CAPE TOWN – When Cape Town emerged as Africa’s first coronavirus hot spot, Dr. Abu Mowlana was surprised by the fear that broke out among his colleagues.
Morale was crashing among doctors and nurses at Tygerberg Hospital even as infections surged in May and June, recalled Mowlana, one of the senior doctors leading the COVID-19 response there. The staff at the city’s largest hospital soon was fighting two battles: one against their own fear and another against the new disease that was killing their patients.
“It’s scary for the public but it’s scary for all of us,” he said. “Everybody is scared. The critical-care physician. The guy in the wards. The guy cleaning. Everybody.”
By the end of June, when the virus was reaching its peak in Cape Town and the surrounding Western Cape province, the area had 62,481 of South Africa's 151,209 total cases, more than 40 percent, according to government figures. And 1,859 of South Africa's 2,657 total deaths at the time from COVID-19 were in the province.
Now, as the situation begins to ease in the continent’s southernmost tip and the focus shifts to South Africa’s most densely populated province, the doctors in Cape Town hope their experience can serve as a blueprint for the rest of their country, as well as Africa’s 1.3 billion people.
Gauteng province, home to Johannesburg, is now Africa’s worst-affected region. It officially overtook the Western Cape for total virus cases on July 8, and in just three weeks its caseload has more than doubled to over 160,000 of the country's 450,000 confirmed infections.
John Nkengasong, director of the Africa Centers for Disease Control and Prevention, said last week that local transmission has begun in many countries, and once it is seeded in vulnerable communities such as slums, it “spreads like wildfire, which is what we’re seeing in South Africa now.”
For Tygerberg and other hospitals in Cape Town, however, there is a decrease in admissions for the first time in four months, and Mowlana has entertained a thought: “It’s felt like, yes, we have got this under control.”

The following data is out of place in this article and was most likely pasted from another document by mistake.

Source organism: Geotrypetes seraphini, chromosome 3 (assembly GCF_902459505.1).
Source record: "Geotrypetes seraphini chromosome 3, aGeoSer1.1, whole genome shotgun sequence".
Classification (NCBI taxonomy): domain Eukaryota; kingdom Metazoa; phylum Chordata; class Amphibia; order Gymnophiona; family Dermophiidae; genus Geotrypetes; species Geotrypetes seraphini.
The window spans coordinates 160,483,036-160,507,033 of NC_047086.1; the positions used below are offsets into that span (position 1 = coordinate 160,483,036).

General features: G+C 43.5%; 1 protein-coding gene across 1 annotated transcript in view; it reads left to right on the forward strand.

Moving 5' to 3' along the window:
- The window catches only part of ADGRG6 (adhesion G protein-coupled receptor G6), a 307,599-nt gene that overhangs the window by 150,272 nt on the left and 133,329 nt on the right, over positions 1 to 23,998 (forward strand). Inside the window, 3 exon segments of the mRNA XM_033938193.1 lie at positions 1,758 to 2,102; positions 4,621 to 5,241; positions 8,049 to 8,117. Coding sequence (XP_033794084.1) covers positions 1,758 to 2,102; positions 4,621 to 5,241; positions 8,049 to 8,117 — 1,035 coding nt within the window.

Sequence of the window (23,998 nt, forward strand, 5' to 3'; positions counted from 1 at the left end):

That was not the case earlier this year, when sun-seeking tourists from Europe and North America brought the virus to Cape Town.
Mowlana distinctly remembers two of the first ICU patients in March were an Uber driver who had ferried tourists to and from the airport and a receptionist at a private hospital where out-of-towners were treated.
The most important lessons he and other doctors learned came through tragedy: The first six COVID-19 patients they put on ventilators died.
“It was tough,” Mowlana said. “People were dying. We didn’t know what to do. So we tried something else. If A didn’t work, we tried B.”
Fewer than than 30% of COVID-19 patients put on a ventilator at Tygerberg survived, he said.
Those early experiences were similar to what was happening in Italy, Spain and New York, where ventilators were thought to be the key to saving lives.
They later learned, through trial and error, as did doctors elsewhere, that high-flow oxygen given early through noninvasive masks and nasal tubes produced much better results.
Once they had high-flow oxygen, only four out of every 10 seriously ill patients went on ventilators.
In the meantime, workers at the hospital also were getting sick — 600 staff members contracted COVID-19 and four of them died.
Through July 15, the hospital treated 1,099 patients with the virus, and 310 died, Mowlana said.
It was a heavy burden for everyone who worked at Tygerberg, and there was no time to prepare the staff properly in terms of counseling, Mowlana said, calling it their biggest non-clinical mistake.
Tygerberg was near the breaking point with 30-40 seriously ill COVID-19 patients coming in every day at the start of July. Hospital officials feared they would be “overrun,” Mowlana said. The turnaround started, he said, when staff members who had been quarantined after falling sick were mentally ready to come back to work.
“Look after your staff,” Mowlana advised hospital administrators in places where the virus has yet to hit.
For another Cape Town doctor, learning lessons early was critical in saving lives.
A field hospital was opened in June in Khayelitsha, a poor township of nearly a half-million people on the city's neglected outskirts. The residents are among South Africa’s most vulnerable — the poor, the elderly and those with preexisting health conditions
Dr. Celeste Jonker was the clinical manager of the facility, where a total of three doctors and eight nurses worked in around-the-clock shifts to care for as many as 55 patients at a time at the height of the outbreak. They kept going even when a storm ripped off part of the roof.
They had already learned about using oxygen, even with the less-technical breathing machines they had, as well as how blood-thinning drugs would reduce complications, Jonker said.
They also learned that turning patients onto their stomachs made a difference, even if the procedure was difficult with their limited staffing because it took several workers to safely turn a patient struggling to breathe, she said.
“We were able to pick up that this worked, this worked, this worked,” Jonker said.
Their motto was simple, she said: “Let’s put it all together in combination and pull our patients through.”
Although 28 people died in the field hospital, at least 138 survived the virus under her watch.